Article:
The classroom is bright and well-provisioned—an inviting environment for learning. The children take an active part in choosing their materials, picking a spot to work, getting organized, talking to one another, enthusiastically working, and moving confidently about the room. How quickly it becomes their room -- important, respected, loved.
Children continue refining their movements, improving their skills and gaining self confidence. They practice pouring juice, sewing a button, serving a snack or hammering a nail in Practical Life. They want to be valued, members of their classroom, school, and home life.
Tidewater begins with a respect for children as unique individuals. The Montessori approach to education is designed to recognize and address different learning styles, allowing children to move ahead as quickly as he or she is ready. They learn through hands-on experience, investigation, and research.
These children experiment, observe, document, measure, read, write, touch and explore to find real answers to their questions. They experience learning in an environment that affirms their natural inclination to be social. They learn to collaborate and work together in learning and on major projects. They are valued participants in our community of learning for life.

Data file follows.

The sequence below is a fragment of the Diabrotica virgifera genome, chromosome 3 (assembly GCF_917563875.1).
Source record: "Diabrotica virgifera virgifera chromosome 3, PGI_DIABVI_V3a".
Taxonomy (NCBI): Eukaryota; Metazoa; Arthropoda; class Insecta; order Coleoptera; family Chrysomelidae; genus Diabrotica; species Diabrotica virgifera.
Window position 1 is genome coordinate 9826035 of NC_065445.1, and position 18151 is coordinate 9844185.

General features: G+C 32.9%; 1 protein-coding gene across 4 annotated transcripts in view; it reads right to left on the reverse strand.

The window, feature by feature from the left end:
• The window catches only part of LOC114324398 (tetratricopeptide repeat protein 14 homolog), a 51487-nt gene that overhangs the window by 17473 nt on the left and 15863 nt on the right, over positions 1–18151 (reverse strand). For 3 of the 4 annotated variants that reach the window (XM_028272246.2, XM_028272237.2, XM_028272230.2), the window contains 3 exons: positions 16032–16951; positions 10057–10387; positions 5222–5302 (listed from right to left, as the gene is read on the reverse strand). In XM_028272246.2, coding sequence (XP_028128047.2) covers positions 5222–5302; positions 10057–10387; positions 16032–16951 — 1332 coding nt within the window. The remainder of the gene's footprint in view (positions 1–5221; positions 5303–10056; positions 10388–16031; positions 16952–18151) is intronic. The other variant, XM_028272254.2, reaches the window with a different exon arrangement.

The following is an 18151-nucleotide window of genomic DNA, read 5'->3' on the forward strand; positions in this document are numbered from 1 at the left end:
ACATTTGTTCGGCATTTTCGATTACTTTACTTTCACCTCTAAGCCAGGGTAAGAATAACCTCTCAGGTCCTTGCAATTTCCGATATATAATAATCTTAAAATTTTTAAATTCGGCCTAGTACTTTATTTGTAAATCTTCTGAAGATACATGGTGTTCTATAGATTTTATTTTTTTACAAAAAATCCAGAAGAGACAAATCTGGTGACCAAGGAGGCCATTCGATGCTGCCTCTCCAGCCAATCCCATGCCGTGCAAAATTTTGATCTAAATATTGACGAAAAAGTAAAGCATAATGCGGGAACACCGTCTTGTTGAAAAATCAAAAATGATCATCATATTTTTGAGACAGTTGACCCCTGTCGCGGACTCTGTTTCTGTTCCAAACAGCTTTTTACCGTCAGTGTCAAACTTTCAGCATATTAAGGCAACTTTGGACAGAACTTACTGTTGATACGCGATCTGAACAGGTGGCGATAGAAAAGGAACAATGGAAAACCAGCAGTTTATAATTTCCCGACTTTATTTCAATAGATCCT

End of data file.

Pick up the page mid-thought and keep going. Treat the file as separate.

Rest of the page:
Our curriculum is carefully structured and integrated to demonstrate the connections among the different subject areas. We encourage critical thinking, problem solving, composition and research. Lessons link architecture, the arts, social studies, science and technology. Our goal is for each child to be intrinsically motivated—joyfully making personal discoveries, learning how to learn, and bringing LIFE to learning!
Our Aim: Tidewater’s Full-day Primary aims to keep alive and growing each child’s intrinsic curiosity and enthusiasm for learning. We support balanced social and academic skill development and foster community-minded, compassionate, and intrinsically motivated students.
Our Image of the Child: We see children as resourceful, self-motivated learners, whose abilities are unfolding on their own unique timetables. We know they will become their best selves in an environment which is closely responsive to their interests and talents.
The Role of the Teacher: The teacher designs the look and feel of the room, presents individual lessons, observes the child, acts as conflict mediator and wise guide, creates materials and curriculum, writes reports, and confers with parents.
How the Classroom Looks. Tidewater acknowledges that learning is based in social interaction, so our rooms and class sizes are small. We encourage children’s natural inclination to learn through and with peers. Teamwork is encouraged. While our room’s environment is similar to our Half-day Primary, children moving to Full-day Primary find a familiar, but expanding array of choices.
How We Create Curriculum. Contrary to the popular idea that curriculum can be boiled down to a few skills that are taught repeatedly, we see curriculum as a rich and vibrant process which can best be described as an interweaving of the teacher’s goals with the child’s drives and interests. Learning is usually structured as a discovery process in which children take an active role.